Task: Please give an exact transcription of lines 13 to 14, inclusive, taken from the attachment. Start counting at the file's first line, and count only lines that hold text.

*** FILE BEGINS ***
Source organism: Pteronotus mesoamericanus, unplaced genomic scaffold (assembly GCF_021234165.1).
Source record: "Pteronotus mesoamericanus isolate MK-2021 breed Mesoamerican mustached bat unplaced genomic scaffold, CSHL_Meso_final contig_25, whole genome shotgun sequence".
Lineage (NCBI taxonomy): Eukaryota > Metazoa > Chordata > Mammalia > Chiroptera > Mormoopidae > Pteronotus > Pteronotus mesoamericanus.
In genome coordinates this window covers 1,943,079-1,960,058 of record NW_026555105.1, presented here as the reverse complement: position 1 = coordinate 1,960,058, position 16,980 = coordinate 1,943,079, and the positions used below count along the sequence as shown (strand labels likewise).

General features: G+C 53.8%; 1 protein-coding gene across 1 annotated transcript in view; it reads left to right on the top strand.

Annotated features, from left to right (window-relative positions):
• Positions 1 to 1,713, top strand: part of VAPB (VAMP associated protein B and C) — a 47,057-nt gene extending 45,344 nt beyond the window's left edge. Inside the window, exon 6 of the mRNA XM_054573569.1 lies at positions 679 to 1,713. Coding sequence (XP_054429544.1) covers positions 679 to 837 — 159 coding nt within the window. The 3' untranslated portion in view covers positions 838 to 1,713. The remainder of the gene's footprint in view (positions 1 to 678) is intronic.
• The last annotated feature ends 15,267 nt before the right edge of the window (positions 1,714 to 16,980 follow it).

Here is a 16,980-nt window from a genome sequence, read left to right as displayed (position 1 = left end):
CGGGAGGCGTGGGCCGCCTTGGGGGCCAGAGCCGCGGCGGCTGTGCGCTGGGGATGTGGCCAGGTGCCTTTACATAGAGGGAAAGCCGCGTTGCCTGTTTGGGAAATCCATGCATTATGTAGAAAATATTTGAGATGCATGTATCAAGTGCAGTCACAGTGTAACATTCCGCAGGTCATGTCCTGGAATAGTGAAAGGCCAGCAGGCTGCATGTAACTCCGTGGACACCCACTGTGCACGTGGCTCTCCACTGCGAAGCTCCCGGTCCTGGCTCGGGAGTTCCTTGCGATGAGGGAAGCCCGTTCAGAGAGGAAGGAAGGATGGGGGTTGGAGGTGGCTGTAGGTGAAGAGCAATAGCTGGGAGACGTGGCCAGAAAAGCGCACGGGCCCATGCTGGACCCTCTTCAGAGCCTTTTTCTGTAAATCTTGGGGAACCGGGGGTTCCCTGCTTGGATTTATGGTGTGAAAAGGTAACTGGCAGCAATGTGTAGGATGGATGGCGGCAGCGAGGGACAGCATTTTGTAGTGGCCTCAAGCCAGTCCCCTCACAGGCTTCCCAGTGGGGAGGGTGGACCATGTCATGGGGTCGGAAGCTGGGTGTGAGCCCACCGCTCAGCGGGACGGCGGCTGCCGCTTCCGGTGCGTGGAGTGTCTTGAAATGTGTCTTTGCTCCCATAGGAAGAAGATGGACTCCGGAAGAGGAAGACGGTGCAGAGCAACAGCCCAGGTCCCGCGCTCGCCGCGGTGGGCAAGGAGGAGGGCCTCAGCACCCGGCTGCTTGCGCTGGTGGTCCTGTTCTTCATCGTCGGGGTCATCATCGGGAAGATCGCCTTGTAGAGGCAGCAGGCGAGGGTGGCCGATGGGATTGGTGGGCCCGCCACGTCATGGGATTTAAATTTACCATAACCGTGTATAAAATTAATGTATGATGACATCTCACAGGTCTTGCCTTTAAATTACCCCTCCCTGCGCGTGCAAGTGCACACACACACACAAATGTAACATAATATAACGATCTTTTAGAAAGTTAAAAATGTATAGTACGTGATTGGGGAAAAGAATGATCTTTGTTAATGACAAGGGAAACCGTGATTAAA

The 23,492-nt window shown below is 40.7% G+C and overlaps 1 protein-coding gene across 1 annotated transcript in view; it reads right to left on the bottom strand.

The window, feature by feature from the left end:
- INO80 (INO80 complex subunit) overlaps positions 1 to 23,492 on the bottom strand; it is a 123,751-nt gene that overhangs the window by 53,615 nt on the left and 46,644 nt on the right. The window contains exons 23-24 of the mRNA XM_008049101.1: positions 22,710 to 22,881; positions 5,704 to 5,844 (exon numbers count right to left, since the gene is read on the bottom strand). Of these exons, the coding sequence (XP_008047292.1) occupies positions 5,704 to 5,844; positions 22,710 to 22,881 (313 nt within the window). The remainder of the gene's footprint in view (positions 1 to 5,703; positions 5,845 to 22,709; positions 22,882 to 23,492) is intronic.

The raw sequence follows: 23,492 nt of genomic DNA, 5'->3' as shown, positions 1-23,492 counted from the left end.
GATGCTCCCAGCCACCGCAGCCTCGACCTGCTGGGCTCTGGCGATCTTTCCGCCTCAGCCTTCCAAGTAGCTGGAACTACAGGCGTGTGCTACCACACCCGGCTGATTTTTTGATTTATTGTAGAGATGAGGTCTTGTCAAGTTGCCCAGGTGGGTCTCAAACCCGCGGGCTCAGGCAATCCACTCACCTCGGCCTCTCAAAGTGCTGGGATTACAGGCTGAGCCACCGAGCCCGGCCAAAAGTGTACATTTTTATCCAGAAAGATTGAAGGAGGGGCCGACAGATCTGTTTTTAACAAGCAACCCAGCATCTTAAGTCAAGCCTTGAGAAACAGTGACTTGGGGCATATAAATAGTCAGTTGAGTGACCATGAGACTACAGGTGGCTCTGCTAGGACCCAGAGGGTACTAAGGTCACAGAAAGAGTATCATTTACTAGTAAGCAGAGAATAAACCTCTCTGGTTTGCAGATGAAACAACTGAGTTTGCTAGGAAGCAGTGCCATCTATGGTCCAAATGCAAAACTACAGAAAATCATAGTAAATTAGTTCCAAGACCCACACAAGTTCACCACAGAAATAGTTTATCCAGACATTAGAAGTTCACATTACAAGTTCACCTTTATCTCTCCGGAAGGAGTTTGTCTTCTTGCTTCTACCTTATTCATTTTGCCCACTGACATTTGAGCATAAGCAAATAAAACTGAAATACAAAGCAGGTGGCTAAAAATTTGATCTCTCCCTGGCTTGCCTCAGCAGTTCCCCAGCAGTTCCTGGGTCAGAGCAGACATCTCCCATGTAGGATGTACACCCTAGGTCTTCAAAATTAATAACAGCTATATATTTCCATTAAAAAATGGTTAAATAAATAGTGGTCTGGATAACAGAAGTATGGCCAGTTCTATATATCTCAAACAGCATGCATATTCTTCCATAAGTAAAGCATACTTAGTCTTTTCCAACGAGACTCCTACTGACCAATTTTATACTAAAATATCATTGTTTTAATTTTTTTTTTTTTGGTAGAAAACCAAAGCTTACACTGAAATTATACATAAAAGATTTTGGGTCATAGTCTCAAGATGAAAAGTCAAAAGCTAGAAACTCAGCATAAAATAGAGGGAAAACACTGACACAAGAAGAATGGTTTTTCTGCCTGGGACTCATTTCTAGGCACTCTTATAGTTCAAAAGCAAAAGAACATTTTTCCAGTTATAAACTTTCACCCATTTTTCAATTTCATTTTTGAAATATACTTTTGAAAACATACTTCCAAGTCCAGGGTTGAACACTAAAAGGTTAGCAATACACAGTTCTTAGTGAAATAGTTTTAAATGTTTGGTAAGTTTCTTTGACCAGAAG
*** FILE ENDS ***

- INO80 (INO80 complex subunit) overlaps positions 1 to 23,492 on the bottom strand; it is a 123,751-nt gene that overhangs the window by 53,615 nt on the left and 46,644 nt on the right. The window contains exons 23-24 of the mRNA XM_008049101.1: positions 22,710 to 22,881; positions 5,704 to 5,844 (exon numbers count right to left, since the gene is read on the bottom strand). Of these exons, the coding sequence (XP_008047292.1) occupies positions 5,704 to 5,844; positions 22,710 to 22,881 (313 nt within the window). The remainder of the gene's footprint in view (positions 1 to 5,703; positions 5,845 to 22,709; positions 22,882 to 23,492) is intronic.

The raw sequence follows: 23,492 nt of genomic DNA, 5'->3' as shown, positions 1-23,492 counted from the left end.